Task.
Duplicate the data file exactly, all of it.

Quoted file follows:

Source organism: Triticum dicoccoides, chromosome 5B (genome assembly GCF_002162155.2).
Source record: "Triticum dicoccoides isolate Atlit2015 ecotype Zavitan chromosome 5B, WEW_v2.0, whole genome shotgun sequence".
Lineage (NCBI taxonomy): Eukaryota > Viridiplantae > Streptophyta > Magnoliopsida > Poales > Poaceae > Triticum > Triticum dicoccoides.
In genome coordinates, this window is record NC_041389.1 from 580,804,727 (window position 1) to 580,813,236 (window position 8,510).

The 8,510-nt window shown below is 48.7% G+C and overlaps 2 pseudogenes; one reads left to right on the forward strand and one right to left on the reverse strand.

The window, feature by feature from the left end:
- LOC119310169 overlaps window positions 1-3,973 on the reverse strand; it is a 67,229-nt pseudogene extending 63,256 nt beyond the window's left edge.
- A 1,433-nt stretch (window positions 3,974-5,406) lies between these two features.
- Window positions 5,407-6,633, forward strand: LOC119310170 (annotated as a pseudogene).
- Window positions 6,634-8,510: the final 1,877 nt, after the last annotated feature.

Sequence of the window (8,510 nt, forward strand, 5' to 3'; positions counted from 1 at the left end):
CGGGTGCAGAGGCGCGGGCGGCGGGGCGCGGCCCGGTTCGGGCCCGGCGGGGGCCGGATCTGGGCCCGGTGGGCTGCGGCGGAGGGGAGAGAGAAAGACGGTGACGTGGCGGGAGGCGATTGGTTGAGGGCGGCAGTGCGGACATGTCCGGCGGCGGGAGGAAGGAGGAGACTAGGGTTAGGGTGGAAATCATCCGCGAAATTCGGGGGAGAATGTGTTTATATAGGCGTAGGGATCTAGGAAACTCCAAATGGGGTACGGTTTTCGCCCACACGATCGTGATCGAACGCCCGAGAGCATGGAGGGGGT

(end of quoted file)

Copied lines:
Source organism: Triticum dicoccoides, chromosome 5B (genome assembly GCF_002162155.2).
Source record: "Triticum dicoccoides isolate Atlit2015 ecotype Zavitan chromosome 5B, WEW_v2.0, whole genome shotgun sequence".
Lineage (NCBI taxonomy): Eukaryota > Viridiplantae > Streptophyta > Magnoliopsida > Poales > Poaceae > Triticum > Triticum dicoccoides.
In genome coordinates, this window is record NC_041389.1 from 580,804,727 (window position 1) to 580,813,236 (window position 8,510).

The 8,510-nt window shown below is 48.7% G+C and overlaps 2 pseudogenes; one reads left to right on the forward strand and one right to left on the reverse strand.

The window, feature by feature from the left end:
- LOC119310169 overlaps window positions 1-3,973 on the reverse strand; it is a 67,229-nt pseudogene extending 63,256 nt beyond the window's left edge.
- A 1,433-nt stretch (window positions 3,974-5,406) lies between these two features.
- Window positions 5,407-6,633, forward strand: LOC119310170 (annotated as a pseudogene).
- Window positions 6,634-8,510: the final 1,877 nt, after the last annotated feature.

Sequence of the window (8,510 nt, forward strand, 5' to 3'; positions counted from 1 at the left end):
CGGGTGCAGAGGCGCGGGCGGCGGGGCGCGGCCCGGTTCGGGCCCGGCGGGGGCCGGATCTGGGCCCGGTGGGCTGCGGCGGAGGGGAGAGAGAAAGACGGTGACGTGGCGGGAGGCGATTGGTTGAGGGCGGCAGTGCGGACATGTCCGGCGGCGGGAGGAAGGAGGAGACTAGGGTTAGGGTGGAAATCATCCGCGAAATTCGGGGGAGAATGTGTTTATATAGGCGTAGGGATCTAGGAAACTCCAAATGGGGTACGGTTTTCGCCCACACGATCGTGATCGAACGCCCGAGAGCATGGAGGGGGT